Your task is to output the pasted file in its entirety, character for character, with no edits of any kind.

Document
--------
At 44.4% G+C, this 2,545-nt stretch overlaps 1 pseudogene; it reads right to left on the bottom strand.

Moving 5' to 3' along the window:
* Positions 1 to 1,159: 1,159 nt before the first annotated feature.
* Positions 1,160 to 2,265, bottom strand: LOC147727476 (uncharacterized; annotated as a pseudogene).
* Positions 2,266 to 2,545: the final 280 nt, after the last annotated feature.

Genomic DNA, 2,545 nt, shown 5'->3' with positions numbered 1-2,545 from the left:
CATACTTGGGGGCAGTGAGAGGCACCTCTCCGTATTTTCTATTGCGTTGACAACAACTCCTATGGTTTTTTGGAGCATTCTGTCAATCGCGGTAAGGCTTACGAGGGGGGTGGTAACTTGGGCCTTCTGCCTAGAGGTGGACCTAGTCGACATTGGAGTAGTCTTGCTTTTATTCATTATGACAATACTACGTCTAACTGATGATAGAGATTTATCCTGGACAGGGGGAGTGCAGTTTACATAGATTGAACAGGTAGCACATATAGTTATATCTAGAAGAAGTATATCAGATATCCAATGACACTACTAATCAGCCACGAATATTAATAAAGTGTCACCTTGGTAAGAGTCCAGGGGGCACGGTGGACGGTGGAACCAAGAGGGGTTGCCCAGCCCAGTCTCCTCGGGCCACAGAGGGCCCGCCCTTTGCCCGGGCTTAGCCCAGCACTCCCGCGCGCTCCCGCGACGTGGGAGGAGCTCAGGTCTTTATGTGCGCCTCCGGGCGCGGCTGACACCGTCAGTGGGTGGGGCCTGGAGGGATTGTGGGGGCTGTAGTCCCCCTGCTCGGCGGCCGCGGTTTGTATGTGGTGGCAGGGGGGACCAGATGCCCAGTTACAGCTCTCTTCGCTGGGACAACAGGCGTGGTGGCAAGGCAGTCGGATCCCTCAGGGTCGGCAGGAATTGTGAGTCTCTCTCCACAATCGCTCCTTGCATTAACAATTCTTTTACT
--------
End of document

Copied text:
At 44.4% G+C, this 2,545-nt stretch overlaps 1 pseudogene; it reads right to left on the bottom strand.

Moving 5' to 3' along the window:
* Positions 1 to 1,159: 1,159 nt before the first annotated feature.
* Positions 1,160 to 2,265, bottom strand: LOC147727476 (uncharacterized; annotated as a pseudogene).
* Positions 2,266 to 2,545: the final 280 nt, after the last annotated feature.

Genomic DNA, 2,545 nt, shown 5'->3' with positions numbered 1-2,545 from the left:
CATACTTGGGGGCAGTGAGAGGCACCTCTCCGTATTTTCTATTGCGTTGACAACAACTCCTATGGTTTTTTGGAGCATTCTGTCAATCGCGGTAAGGCTTACGAGGGGGGTGGTAACTTGGGCCTTCTGCCTAGAGGTGGACCTAGTCGACATTGGAGTAGTCTTGCTTTTATTCATTATGACAATACTACGTCTAACTGATGATAGAGATTTATCCTGGACAGGGGGAGTGCAGTTTACATAGATTGAACAGGTAGCACATATAGTTATATCTAGAAGAAGTATATCAGATATCCAATGACACTACTAATCAGCCACGAATATTAATAAAGTGTCACCTTGGTAAGAGTCCAGGGGGCACGGTGGACGGTGGAACCAAGAGGGGTTGCCCAGCCCAGTCTCCTCGGGCCACAGAGGGCCCGCCCTTTGCCCGGGCTTAGCCCAGCACTCCCGCGCGCTCCCGCGACGTGGGAGGAGCTCAGGTCTTTATGTGCGCCTCCGGGCGCGGCTGACACCGTCAGTGGGTGGGGCCTGGAGGGATTGTGGGGGCTGTAGTCCCCCTGCTCGGCGGCCGCGGTTTGTATGTGGTGGCAGGGGGGACCAGATGCCCAGTTACAGCTCTCTTCGCTGGGACAACAGGCGTGGTGGCAAGGCAGTCGGATCCCTCAGGGTCGGCAGGAATTGTGAGTCTCTCTCCACAATCGCTCCTTGCATTAACAATTCTTTTACT